Sam Sometimes I want to see myself working less and less with raw source sounds, directing myself into just stricter white noise utilizing airless, common static sources, but I always find myself drawn to outside personal sources. I want to work with 2-stroke motocross engines more in the future as they have a little crisper of a tone than the 4-stroke of my own that I have used in the past. I also want to work more with violent and abrupt source sounds that force me to bury them and interpret them into walled, crumbling, noise. I really like how the dynamic of sparse and airy sources can always eventually culminate into heavy crushing pieces. You can really see the power of the initial violent source as it gets seemingly pounded flat and spreads into itself with cascading walls of distortion.
m[m] Are you a fan of Giallo/horror soundtracks- if so have you got any favorites?\r\n
Sam I’m more of a fan of Spaghetti Western and Euro-crime soundtracks, specifically the ones by Guido & Maurizio De Angelis and Morricone, but I do have the odd Giallo soundtrack recording like the soundtrack to Strange vice of Signora Wardh.
m[m] How do you mange to create such a dense wall of sound? And how long will it take you to crate/ layer up a track?\r\n
Sam In the past I used a 4-track analog recorder to layer and layer calculated noise recordings. Hours and hours of seeing what goes well with what, what spaces I can fill with different forms of violence and wall-like structures. Through years and years of work in fine arts, I became really adept at regulating heavy pre-planning stages with notes and planning my structures, and this has translated more than ever with my more recent recordings of the past couple of years. Most of my work now is recorded ‘live’ after many tests, line working, stage changes, etc. If the recording doesn’t work out as obsessively ‘planned’, I do it over and over until I have what I initially wanted. Remixing also comes into play sometimes, usually with a repeated live feed into the EQ’d mixer again to get various tones and rumbles to shine through where I think they’d be best. I’ve really pared down my equipment as of late as well to put more focus for myself on the sources themselves. For me, it brings about a more personal subtlety to the work.
m[m] was your early work still involved in making wall noise and as you mentioned your involvement with minimalist painting- have you ever considered doing ambient type material?\r\n
Sam I have a heavy mid 90s America noise influence, so my earlier noise was a culmination of those styles. The material featured crashing violence, feedback mic work, some occasional droning undertones, delay, etc. It was a great release, but also a building block for more studied works. University came around and I focused wholly on what I was up to with visual installation, concept, painting, and even performance pieces. As I said earlier, this played a major card in developing what I wanted to eventually do with harsh noise. I already had inklings of this visual/noise crossover mentality with the early influence of Dead Body Love and the cassette Lo-Fi Power Carnage. When I got my Bachelor’s degree and started recording noise again, I initially found it as a welcomed release again with more technical and varied analog concepts, but as the years wore on, I found myself getting really strict again with the same themes that I studied for years in University. Almost like a magnet, I found what where my pure interests lie in my love and dedication for harsh noise merging with my personally meditated concepts of the visual arts. I don’t really have a serious interest in ambient works, but the term ‘static drone’ has been splashed around a lot lately with some of the works of myself and of others. The works of Werewolf Jerusalem have been a major influence to me in the last few years as Richard’s works certified for me that ‘harsh wall-noise’ and ‘static drone’ can be one and the same as they both tackle themes of tonal arrangements and mid 90s crunch worship. The early masterpieces of Black Leather Jesus also display the ‘static drone’ direction with utmost obsession, and my interest in this genre is the closest I want to personally get to themes of ‘ambient’ in my own work.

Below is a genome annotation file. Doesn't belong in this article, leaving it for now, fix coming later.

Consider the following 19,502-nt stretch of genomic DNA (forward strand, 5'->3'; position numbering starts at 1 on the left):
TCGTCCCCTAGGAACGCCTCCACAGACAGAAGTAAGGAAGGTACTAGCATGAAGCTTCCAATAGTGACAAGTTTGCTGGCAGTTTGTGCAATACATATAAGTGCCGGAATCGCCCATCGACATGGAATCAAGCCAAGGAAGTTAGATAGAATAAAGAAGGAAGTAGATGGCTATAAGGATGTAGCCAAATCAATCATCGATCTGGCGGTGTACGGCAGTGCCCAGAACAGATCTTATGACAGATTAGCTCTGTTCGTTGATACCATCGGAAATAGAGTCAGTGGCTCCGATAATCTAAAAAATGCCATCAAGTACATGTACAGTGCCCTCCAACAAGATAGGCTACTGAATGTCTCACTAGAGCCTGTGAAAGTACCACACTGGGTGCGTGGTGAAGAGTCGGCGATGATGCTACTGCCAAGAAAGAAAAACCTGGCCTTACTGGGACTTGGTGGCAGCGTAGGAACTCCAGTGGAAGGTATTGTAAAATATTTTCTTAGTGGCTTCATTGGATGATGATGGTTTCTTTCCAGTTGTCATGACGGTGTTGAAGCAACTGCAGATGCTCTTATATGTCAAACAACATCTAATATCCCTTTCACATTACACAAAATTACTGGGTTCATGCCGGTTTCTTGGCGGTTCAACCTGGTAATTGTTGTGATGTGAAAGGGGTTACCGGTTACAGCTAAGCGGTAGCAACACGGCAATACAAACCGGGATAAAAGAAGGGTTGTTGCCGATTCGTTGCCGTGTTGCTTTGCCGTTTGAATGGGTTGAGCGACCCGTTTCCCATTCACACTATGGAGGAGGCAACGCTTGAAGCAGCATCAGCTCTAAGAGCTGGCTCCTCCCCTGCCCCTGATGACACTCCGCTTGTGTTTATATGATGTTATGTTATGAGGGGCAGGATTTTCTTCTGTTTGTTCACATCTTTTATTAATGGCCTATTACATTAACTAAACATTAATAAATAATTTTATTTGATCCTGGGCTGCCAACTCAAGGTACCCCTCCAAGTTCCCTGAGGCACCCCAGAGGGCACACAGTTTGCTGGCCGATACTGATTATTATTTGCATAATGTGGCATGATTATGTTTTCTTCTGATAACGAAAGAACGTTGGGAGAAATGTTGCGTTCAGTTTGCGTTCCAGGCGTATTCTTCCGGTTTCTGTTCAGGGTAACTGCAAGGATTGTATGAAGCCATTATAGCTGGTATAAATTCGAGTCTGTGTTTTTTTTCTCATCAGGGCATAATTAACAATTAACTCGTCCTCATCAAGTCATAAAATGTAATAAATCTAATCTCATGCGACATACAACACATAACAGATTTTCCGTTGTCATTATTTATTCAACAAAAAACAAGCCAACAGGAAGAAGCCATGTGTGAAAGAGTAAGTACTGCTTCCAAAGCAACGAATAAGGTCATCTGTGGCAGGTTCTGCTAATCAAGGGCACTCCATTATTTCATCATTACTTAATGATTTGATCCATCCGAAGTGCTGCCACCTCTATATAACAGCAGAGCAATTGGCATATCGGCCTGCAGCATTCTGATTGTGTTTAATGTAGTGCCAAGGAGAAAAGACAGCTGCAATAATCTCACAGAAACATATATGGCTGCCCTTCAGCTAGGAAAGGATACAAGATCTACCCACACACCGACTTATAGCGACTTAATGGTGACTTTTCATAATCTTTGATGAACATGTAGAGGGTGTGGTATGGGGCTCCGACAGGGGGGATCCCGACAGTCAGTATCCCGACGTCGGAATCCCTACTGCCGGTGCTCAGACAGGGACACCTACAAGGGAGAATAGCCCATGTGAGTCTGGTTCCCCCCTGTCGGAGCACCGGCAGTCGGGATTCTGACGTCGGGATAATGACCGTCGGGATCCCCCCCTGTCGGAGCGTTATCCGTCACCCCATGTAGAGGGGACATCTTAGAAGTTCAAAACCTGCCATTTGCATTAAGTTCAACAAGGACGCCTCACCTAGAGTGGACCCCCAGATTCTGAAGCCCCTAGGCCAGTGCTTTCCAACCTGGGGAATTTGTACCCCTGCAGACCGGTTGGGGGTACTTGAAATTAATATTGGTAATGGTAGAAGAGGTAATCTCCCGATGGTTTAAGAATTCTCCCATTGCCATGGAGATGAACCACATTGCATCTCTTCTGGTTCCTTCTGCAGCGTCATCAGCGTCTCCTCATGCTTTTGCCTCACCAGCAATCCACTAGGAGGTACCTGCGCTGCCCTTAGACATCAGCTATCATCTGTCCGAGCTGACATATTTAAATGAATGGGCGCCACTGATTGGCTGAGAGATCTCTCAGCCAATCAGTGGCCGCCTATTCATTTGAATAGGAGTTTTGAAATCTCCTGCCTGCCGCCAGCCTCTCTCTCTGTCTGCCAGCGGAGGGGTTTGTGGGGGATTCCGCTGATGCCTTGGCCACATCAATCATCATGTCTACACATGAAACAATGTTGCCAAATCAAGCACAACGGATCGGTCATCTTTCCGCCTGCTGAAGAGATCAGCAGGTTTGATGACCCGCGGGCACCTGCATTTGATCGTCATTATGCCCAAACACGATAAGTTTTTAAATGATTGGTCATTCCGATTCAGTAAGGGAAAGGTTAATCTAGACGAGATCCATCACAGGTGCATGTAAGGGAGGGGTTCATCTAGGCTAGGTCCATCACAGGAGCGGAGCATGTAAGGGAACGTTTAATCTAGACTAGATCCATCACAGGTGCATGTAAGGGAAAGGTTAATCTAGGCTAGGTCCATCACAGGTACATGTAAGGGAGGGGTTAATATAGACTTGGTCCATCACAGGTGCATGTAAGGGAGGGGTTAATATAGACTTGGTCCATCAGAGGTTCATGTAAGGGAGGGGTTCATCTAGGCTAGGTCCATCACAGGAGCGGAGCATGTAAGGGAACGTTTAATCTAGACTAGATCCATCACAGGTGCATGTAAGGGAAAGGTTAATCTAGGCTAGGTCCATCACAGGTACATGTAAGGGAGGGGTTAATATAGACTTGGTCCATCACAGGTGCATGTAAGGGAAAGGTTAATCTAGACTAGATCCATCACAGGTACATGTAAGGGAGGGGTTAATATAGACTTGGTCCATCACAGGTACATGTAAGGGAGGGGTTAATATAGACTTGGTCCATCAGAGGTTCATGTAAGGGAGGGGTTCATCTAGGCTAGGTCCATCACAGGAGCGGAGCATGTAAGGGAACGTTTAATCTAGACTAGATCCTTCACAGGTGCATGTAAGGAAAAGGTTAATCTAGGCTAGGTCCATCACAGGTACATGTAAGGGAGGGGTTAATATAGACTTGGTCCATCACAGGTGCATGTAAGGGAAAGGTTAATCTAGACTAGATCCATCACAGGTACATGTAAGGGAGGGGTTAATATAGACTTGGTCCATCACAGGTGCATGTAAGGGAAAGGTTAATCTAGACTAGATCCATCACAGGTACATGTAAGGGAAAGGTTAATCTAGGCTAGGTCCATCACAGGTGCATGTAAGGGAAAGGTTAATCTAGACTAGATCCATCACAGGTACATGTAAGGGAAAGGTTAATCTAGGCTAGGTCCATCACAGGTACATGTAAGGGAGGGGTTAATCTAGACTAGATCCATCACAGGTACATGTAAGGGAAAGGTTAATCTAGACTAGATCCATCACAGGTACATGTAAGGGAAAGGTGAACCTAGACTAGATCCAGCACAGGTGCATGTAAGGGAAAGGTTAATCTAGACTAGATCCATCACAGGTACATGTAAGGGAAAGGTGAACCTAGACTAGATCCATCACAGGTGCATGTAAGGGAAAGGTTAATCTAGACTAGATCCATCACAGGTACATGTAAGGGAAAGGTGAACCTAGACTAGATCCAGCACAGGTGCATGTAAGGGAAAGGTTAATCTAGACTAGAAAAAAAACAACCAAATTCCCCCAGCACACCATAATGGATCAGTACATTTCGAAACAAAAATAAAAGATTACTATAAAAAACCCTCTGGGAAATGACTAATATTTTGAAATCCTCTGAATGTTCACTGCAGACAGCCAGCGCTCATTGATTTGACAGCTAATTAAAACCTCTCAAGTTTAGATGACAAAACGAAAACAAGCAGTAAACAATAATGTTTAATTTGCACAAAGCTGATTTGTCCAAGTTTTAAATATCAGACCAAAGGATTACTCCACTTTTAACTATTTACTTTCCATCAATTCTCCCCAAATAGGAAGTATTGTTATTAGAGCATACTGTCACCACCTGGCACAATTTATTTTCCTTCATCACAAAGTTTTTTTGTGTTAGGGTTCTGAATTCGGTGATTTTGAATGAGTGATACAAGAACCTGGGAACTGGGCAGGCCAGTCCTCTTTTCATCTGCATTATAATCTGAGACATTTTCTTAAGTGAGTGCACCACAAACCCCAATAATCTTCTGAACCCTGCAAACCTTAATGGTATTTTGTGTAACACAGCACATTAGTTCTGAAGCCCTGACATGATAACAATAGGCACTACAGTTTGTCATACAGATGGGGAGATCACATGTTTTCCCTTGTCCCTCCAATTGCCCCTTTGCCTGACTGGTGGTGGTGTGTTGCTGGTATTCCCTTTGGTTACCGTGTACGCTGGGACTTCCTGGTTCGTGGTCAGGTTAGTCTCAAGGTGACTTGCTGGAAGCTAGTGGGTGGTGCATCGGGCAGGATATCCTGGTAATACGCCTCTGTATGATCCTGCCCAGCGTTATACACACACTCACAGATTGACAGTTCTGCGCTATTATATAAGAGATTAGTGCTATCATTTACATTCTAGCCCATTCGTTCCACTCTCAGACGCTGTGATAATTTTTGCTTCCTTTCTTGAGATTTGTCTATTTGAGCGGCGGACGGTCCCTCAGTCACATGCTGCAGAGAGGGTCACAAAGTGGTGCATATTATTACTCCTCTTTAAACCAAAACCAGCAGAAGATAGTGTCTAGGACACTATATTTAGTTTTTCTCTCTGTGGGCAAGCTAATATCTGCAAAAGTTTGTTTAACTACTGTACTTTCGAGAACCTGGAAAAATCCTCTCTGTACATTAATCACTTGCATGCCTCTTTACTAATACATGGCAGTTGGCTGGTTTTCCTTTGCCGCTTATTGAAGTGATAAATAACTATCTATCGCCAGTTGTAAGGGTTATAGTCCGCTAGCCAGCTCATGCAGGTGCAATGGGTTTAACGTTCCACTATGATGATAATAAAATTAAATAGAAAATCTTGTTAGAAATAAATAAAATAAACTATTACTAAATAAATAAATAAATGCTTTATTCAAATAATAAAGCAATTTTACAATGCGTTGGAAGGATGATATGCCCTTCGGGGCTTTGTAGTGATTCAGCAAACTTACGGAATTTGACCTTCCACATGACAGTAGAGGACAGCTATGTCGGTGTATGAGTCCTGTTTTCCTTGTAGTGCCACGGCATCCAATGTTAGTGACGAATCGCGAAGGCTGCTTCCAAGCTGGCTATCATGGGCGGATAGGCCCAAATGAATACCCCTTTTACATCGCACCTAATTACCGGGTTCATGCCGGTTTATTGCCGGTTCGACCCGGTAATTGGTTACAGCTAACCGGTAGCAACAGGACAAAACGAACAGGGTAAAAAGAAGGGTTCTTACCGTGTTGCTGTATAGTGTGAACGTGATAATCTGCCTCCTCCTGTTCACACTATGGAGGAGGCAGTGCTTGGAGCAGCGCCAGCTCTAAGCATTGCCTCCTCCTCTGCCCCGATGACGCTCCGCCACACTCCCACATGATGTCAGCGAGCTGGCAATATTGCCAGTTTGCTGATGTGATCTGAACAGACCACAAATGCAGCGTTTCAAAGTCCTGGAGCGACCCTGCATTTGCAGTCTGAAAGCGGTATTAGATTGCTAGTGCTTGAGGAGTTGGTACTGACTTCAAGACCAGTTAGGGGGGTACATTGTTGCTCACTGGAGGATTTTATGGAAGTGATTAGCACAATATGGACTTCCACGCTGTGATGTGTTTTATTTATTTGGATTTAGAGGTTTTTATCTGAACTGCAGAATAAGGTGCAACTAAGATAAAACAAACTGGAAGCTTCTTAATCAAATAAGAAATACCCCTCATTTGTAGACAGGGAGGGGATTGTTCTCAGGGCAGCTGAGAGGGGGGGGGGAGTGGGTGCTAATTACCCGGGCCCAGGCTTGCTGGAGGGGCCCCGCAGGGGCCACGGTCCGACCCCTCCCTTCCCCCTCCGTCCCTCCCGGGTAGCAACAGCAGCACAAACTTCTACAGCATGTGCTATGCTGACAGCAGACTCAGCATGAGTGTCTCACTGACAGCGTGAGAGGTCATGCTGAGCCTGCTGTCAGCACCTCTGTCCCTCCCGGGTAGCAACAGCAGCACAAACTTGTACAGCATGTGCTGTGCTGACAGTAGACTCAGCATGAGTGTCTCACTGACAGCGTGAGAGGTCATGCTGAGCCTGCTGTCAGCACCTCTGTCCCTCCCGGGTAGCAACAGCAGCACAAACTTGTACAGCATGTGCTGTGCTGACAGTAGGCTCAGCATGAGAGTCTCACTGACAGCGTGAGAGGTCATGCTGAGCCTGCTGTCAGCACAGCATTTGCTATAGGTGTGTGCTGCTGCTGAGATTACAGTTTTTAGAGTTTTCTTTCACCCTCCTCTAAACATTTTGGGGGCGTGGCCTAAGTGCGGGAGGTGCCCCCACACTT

m[m] There’s a new disk just out on Pacrec/Troniks called Total Slitting of throats, what was you involvement in this as your name is mentioned on the back cover?\r\n
Sam Total Slitting of throats was a project that I wanted to do which also involved some of my more respected noise colleagues. I made them all give me over an hour’s worth of unchanging recorded wall crumble to their specific taste to be then all mixed together to garner an all powerful work of wall noise. A friend of mine mixed the tracks for me on pro-tools, and the result was amazing. The different projects’ subtleties come to the surface as the listener gets pummeled for the duration of the material making the final result of the recording a realization into what can be articulated from a massive, culminated noise wall. The first edition of TSOT was from my label Militant Walls in an edition of 100 pro-cdrs. As you mentioned, PACrec recently re-released the material in the CD format, which makes this ‘dream come true of a recording’ become that much more of an obsessed reality.
m[m] What have you got lined up in the future release wise?
Sam I’ve taken steps to try and consciously slow down on recording in 2007, but I have slated for release collaborations with Prurient, Damion Romero, and Werewolf Jerusalem. Other side projects with others in the works are more Zenta Sustained and Edwige recordings, plus new collaborative projects such as Incision and Wallriders. A great tape set I’m included in dedicated to the Nhra is also in its final stages from Goat/Philosophy Shop, plus some heavy wall themed cassette sets from other labels.
m[m] Any thoughts about touring over in Europe?\r\n
Sam Of course I’d like to make it over to Europe some time – especially for a harsh noise tour, but there’s always the logistics of the money involved, etc. that I haven’t had time to try and make a reality. There are some tour plans this year, but the official details have yet to be finalized and announced.
Thanks to Sam for the interview- to find out more about The Rita go to here. all pictures are of The Rita’s recent live performances including one With The Cherry point And have been used by kind permission and are © Sam mckinlay